Kitchen extensions are a really good way to improve your home and add value. During the 80s and 90s the trend was to create as many rooms as possible, people wanted separate dining and utility rooms, whereas now there’s a preference for open-plan.
Many potential buyers with young families want this room to be the heart of the home and kitchens really do sell houses. Therefore, if you’re looking to add value to your home with a limited budget, focusing your money and efforts on creating a family kitchen/ living space is usually the best option.
There are a number of different options and considerations when extending your kitchen, depending on the type of property you own, how you want to use the space and of course, budget.
Single storey extension
Single-storey extensions at the back of a house are increasingly popular, with full length sliding doors that draw a lot of light into the space. You can now buy off-the-shelve bi-folding doors which have made this type of extension a lot more affordable than it once was. This sort of extension is a relatively simple building project and costs in the range of £10,000 – £15,000.
In most cases single-storey extensions are classed as permitted development, meaning you don’t need to obtain planning permission. If you live in a conservation area or your property is listed, however, you will require it. To be on the safe side I advise checking with your local planning authority before you commence any work, there are some limitations regarding the size of an extension and its proximity to roads and properties surrounding it.
Many people are choosing to knock through and combine their kitchen and a reception room to create an open plan living space. Done well this is the ideal solution for most families. With the lack of walls it’s important to zone the areas into cooking, dining and relaxing. This can be done by dividing the space with furniture, open book shelves can help divide a room but keep the open feel. Colour is a more subtle way to zone a space, but done well it’s really effective, especially in a small space.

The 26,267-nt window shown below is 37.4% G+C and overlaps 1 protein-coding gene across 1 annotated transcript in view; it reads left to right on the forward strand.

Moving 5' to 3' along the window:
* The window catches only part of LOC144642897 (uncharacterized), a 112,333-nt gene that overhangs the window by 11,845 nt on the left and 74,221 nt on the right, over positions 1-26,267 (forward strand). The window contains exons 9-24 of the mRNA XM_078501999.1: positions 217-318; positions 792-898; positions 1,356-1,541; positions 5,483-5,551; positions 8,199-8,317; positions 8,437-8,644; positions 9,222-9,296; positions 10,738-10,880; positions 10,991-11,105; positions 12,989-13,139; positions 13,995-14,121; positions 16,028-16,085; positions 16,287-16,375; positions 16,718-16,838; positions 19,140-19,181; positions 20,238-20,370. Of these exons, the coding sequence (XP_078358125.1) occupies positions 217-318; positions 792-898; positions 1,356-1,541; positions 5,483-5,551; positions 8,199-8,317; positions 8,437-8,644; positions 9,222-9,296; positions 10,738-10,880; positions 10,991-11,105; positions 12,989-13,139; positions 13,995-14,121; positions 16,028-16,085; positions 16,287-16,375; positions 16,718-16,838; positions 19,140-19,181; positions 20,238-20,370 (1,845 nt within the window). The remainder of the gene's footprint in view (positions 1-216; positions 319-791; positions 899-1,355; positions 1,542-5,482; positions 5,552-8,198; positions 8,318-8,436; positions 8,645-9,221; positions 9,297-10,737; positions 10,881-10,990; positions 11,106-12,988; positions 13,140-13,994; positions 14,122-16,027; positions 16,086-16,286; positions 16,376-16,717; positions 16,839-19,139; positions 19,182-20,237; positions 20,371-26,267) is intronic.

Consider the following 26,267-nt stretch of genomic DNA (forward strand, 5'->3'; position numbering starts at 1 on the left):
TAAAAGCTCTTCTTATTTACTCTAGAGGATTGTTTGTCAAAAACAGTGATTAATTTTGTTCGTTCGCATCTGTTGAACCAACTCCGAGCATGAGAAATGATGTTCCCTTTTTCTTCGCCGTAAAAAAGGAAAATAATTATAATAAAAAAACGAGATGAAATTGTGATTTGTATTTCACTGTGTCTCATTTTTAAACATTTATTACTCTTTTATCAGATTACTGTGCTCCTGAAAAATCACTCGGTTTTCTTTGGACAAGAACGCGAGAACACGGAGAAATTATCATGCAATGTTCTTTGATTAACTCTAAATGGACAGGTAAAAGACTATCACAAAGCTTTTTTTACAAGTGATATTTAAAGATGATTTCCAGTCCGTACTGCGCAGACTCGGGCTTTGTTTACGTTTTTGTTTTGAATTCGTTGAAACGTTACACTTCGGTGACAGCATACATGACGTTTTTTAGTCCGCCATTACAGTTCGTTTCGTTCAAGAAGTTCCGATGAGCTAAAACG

Conservatory extension vs. orangery
Orangeries and conservatories are often cheaper to build than single-storey extension and are a really good way to increase the living space in a kitchen area. The main difference between an orangery and a conservatory is the brickwork. Orangeries typically have a flat solid roof or flat glazing and solid brick walls, while conservatories are often entirely glazed. Orangeries were popular in the 17th century for people to grow citrus fruits, now they’re a modern solution to open plan living that with their solid walls are suited to installing kitchen appliances.
It’s important to get the proportions of the build right, especially the design of the roof, to make sure the extension fits with the original building.
The roof of an extension is the area that requires the most attention to tie the extension in with the original building. There are a couple of options:
- a modern box-style extension with a flat roof, which can include sky lights
- an orangery style glass roof, with solid walls
- a conservatory glazed roof
- a parapet roof (a pitched roof concealing a flat roof), to give the appearance of a pitched roof and appear sympathetic to the original building.
The roof of an extension is the aspect of the build that is most affected by the constraints of permitted development. The height of the ridge of the roof and its impact on first floor windows should be considered and in many cases this is why people opt for a flat roof design.
Whether you want to create a modern box-like extension or a space that blends seamlessly into the original structure, extending the rear of your property is an easy way to generate extra living space and add value to your home. It’s not just about re-sale value, a well designed open plan style kitchen will change how you live in your home and that’s priceless.